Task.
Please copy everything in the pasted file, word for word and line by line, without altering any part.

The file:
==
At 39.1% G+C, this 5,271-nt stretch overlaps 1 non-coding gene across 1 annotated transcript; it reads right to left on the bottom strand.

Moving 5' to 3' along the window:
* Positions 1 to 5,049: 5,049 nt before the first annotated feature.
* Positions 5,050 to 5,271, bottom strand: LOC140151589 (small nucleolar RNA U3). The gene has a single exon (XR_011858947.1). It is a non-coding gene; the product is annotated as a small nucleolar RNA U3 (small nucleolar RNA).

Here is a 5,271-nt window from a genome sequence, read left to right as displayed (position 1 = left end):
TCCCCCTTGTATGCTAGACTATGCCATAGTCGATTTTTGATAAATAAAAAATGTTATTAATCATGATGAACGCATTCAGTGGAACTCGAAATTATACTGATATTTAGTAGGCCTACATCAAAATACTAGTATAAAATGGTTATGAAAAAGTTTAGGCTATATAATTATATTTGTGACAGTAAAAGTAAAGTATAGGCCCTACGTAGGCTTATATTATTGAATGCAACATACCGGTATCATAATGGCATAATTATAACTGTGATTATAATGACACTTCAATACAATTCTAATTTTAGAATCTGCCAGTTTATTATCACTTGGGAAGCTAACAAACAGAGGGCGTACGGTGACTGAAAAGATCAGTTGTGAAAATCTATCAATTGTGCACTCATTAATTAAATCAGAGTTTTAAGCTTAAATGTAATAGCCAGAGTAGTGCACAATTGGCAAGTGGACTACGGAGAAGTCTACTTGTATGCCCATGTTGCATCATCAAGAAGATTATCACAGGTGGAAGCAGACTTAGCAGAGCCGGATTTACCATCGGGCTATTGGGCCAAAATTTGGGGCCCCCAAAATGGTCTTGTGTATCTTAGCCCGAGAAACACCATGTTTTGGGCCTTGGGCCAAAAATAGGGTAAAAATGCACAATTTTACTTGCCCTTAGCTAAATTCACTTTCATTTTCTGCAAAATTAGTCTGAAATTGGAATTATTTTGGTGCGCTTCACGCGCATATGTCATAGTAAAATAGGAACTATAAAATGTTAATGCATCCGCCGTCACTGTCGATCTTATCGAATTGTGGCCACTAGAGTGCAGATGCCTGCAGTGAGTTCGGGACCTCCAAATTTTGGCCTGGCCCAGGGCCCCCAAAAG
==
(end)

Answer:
At 39.1% G+C, this 5,271-nt stretch overlaps 1 non-coding gene across 1 annotated transcript; it reads right to left on the bottom strand.

Moving 5' to 3' along the window:
* Positions 1 to 5,049: 5,049 nt before the first annotated feature.
* Positions 5,050 to 5,271, bottom strand: LOC140151589 (small nucleolar RNA U3). The gene has a single exon (XR_011858947.1). It is a non-coding gene; the product is annotated as a small nucleolar RNA U3 (small nucleolar RNA).

Here is a 5,271-nt window from a genome sequence, read left to right as displayed (position 1 = left end):
TCCCCCTTGTATGCTAGACTATGCCATAGTCGATTTTTGATAAATAAAAAATGTTATTAATCATGATGAACGCATTCAGTGGAACTCGAAATTATACTGATATTTAGTAGGCCTACATCAAAATACTAGTATAAAATGGTTATGAAAAAGTTTAGGCTATATAATTATATTTGTGACAGTAAAAGTAAAGTATAGGCCCTACGTAGGCTTATATTATTGAATGCAACATACCGGTATCATAATGGCATAATTATAACTGTGATTATAATGACACTTCAATACAATTCTAATTTTAGAATCTGCCAGTTTATTATCACTTGGGAAGCTAACAAACAGAGGGCGTACGGTGACTGAAAAGATCAGTTGTGAAAATCTATCAATTGTGCACTCATTAATTAAATCAGAGTTTTAAGCTTAAATGTAATAGCCAGAGTAGTGCACAATTGGCAAGTGGACTACGGAGAAGTCTACTTGTATGCCCATGTTGCATCATCAAGAAGATTATCACAGGTGGAAGCAGACTTAGCAGAGCCGGATTTACCATCGGGCTATTGGGCCAAAATTTGGGGCCCCCAAAATGGTCTTGTGTATCTTAGCCCGAGAAACACCATGTTTTGGGCCTTGGGCCAAAAATAGGGTAAAAATGCACAATTTTACTTGCCCTTAGCTAAATTCACTTTCATTTTCTGCAAAATTAGTCTGAAATTGGAATTATTTTGGTGCGCTTCACGCGCATATGTCATAGTAAAATAGGAACTATAAAATGTTAATGCATCCGCCGTCACTGTCGATCTTATCGAATTGTGGCCACTAGAGTGCAGATGCCTGCAGTGAGTTCGGGACCTCCAAATTTTGGCCTGGCCCAGGGCCCCCAAAAG